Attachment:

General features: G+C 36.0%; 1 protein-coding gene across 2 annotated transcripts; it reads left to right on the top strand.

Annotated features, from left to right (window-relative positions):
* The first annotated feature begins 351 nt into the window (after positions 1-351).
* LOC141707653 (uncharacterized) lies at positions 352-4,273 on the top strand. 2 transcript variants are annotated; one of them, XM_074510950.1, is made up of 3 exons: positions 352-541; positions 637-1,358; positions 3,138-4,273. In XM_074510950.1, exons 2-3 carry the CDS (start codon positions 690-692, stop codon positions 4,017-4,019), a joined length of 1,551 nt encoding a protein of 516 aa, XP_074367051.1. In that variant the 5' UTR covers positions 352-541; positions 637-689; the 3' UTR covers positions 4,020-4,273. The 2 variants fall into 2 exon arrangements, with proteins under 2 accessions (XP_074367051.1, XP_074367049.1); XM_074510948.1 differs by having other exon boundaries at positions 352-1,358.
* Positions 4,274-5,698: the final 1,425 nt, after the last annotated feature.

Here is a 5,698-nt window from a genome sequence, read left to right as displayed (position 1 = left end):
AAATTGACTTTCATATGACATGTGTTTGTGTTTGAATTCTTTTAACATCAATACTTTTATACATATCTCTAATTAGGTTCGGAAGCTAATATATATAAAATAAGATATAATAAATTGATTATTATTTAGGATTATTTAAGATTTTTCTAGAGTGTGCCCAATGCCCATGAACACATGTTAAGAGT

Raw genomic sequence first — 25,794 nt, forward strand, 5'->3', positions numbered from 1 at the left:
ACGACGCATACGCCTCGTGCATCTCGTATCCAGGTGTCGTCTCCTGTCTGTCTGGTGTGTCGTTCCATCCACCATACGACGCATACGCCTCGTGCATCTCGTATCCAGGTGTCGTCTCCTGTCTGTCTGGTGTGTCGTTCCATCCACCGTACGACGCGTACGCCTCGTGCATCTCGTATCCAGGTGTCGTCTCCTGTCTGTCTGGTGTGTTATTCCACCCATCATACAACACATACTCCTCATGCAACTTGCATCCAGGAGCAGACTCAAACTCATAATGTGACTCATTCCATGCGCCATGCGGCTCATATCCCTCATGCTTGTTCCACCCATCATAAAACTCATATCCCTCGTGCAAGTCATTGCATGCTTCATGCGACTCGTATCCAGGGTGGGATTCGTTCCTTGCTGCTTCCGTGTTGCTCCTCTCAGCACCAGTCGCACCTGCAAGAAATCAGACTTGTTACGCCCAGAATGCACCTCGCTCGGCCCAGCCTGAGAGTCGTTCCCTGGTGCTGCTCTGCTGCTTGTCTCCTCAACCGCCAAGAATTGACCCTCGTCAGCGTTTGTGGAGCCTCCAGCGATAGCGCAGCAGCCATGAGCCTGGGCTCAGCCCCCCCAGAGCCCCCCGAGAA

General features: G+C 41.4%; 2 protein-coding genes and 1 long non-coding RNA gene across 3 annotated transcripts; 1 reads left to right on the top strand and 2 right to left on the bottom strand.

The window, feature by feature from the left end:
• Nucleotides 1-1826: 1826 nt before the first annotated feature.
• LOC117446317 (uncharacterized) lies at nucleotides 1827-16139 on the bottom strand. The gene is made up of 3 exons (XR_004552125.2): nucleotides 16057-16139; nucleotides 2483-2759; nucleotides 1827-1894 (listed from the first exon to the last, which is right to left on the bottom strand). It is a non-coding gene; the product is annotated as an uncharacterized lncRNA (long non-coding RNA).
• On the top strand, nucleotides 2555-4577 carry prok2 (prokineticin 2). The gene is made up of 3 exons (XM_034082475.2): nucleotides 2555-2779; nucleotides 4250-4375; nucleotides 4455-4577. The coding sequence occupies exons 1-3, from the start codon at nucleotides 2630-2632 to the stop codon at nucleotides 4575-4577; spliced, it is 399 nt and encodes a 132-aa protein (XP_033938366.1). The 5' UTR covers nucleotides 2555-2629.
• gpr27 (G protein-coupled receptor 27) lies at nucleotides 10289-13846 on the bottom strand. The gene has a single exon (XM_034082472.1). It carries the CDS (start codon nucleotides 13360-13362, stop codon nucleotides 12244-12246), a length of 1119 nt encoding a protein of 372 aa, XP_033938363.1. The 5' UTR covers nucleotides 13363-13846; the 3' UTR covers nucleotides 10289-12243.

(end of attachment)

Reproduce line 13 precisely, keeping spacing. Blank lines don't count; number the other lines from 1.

• LOC117446317 (uncharacterized) lies at nucleotides 1827-16139 on the bottom strand. The gene is made up of 3 exons (XR_004552125.2): nucleotides 16057-16139; nucleotides 2483-2759; nucleotides 1827-1894 (listed from the first exon to the last, which is right to left on the bottom strand). It is a non-coding gene; the product is annotated as an uncharacterized lncRNA (long non-coding RNA).